I received my new camera today and am now able to get some good photos and don't have to rely on old cell phones for pictures to post.

It's hard to read the badge but it says "ANKER WORKS BIELEFELD GERMANY".

  Like all German sewing machines, it appears to be well-engineered and was probably an expensive machine in its day.

I particularly like the bobbin winder, it is designed like the old Singer winders with a finger that moves back and forth across the bobbin to ensure a smooth, even winding.

I haven't figured out what the pad is below the balance wheel, it is stationary and the only purpose I can imagine it could serve is as a pincushion.

That would keep owners from pinning a piece of fabric to the arm and scratching the paint with pins.

I think this one is a keeper, makes me want to dig out the Haid & Neu and give it a spin!


Friday, July 10, 2015

Signature URR277E :UPDATE

While trolling through thrift shops in the Harrisburg, PA area, I found a machine that had been eluding me for years. 

  The Montgomery-Ward Signature sewing machines were made by the HAPPY sewing Machine Company of Japan and I had been told that HAPPY made excellent machines and I wanted to see for myself. 

  Until last week, I had never found one in good enough condition at a price I was willing to pay.  The hardest part was having to leave it in the car for the last three days of our vacation because I had no tools, cleaning supplies, or oil in the hotel room.

  I was able to take the manual into the hotel room and peruse it and I noticed that this machine requires a cam to sew zig zag.  I didn't notice a cam installed when I bought it and the machine came with no accessories.  For the rest of our trip, I was thinking of alternatives - would a Singer 306/319 cam fit? probably not.  Could I manufacture a cam from Lucite? Maybe.  How would I determine the dimensions?  All my worrying was in vain because when I opened the lid on arriving home, I saw the zig zag cam installed.  There are other cams but I would never use them, all my sewing is straight stitch and occasional zig zag to form a buttonhole.

  When I got the machine on the bench, the first problem I noticed was that the tension discs did not release when the presser bar was lifted.  A quick look inside the cover showed that the tension release pin was missing.  This is a bad sign because it indicates that the tension has been disassembled by someone who did not know how to reassemble it.  As I would expect, none of my salvaged pins was the correct length and I had to manufacture one from a finish nail.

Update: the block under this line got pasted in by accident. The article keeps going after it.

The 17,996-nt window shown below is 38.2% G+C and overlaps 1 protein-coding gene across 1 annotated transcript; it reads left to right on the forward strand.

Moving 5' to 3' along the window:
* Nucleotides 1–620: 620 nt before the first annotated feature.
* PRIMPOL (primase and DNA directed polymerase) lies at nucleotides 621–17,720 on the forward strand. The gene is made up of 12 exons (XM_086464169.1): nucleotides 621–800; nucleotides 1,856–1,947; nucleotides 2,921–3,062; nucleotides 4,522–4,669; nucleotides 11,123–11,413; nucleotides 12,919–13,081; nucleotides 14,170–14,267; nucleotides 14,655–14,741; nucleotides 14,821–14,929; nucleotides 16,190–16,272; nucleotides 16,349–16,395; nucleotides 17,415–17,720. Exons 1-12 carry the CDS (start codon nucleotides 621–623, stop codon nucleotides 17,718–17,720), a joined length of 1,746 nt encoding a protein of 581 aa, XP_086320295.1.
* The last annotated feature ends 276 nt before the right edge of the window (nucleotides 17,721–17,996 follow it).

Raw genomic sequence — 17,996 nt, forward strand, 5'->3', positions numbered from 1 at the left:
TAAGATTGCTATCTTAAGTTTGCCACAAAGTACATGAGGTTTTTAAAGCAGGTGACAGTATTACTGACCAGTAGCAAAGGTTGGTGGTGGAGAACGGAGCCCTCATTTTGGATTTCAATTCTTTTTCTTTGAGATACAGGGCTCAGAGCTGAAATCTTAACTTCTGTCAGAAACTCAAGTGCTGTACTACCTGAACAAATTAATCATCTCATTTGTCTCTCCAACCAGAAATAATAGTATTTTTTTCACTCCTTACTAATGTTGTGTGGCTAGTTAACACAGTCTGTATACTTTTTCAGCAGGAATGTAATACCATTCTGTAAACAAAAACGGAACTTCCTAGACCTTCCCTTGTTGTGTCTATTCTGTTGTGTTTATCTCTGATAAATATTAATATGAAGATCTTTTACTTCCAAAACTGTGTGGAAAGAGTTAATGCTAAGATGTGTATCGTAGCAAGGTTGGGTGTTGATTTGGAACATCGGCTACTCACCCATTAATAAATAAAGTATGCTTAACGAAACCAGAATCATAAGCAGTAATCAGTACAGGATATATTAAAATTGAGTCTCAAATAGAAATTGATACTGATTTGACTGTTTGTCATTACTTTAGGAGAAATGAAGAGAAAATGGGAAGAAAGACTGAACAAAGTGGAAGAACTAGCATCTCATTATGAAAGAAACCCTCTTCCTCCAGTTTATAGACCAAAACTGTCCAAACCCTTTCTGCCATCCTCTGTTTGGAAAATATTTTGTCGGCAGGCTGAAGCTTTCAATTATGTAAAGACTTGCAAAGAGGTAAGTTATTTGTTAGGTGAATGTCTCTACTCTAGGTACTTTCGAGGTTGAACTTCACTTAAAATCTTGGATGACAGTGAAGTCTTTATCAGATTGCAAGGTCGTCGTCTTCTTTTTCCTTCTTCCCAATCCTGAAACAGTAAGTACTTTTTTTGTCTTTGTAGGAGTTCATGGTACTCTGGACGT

When I had the tension assembly removed to install the tension release pin, I noticed that there was no check spring.

 I have tinkered with a lot of tension assemblies and seen very few that do not have a check spring, so I consulted the manual.  Sure enough, the diagram of the machine clearly shows a check spring.

 Apparently the check spring broke and the person who disassembled the tension replaced it with a slightly different spring.

The new spring was too long and pushed the tension discs beyond the slot for the thread so the thread sat behind the discs, rather than between them.  I did have a salvaged check spring but had to modify it to make it fit correctly.

The motor belt slipped on startup several times but the belt was tight enough and the machine was loose enough that it should not have had that problem.  Several yards of thread had wrapped around the motor pulley, lifting the belt out of the v-groove so it did not have enough contact to drive the balance wheel.

With those problems corrected, I threaded it up and tried to sew.

 - On the first pass, NOTHING!  The needle would not even bring up the bobbin thread.  The needle bar was about 1/4" too high and the hook didn't come close to the eye of the needle to catch the upper thread.
 - On the second pass, straight stitch worked fine but zig zag only made a stitch on zig, not on zag.

 - Lowered the needle bar a bit more and zig worked every stitch but zag skipped every now and again.

 - Finally, after the third needle bar height adjustment, zig zag and tension are both perfect.

Now to find a project to sew.

UPDATE:  It turned out that the needle bar was not too high.  There is a screw in the back of the needle bar

  The end of the screw's shaft is in the slot where the needle sits.

The purpose of that screw is to set the exact place where the needle sits in the needle clamp.  I didn't notice that screw was missing and installed the needle too high up in the needle bar, giving the effect of the needle bar too high in its clamp.  Fortunately, I had one of those screws in my parts bin and was able to fix the problem.  Then, it was a matter of re-setting the needle bar to the correct height.

I apologize for the crappy photos, all my cameras are broken and I'm using my daughter's old cell phone as a camera until I find a camera I like.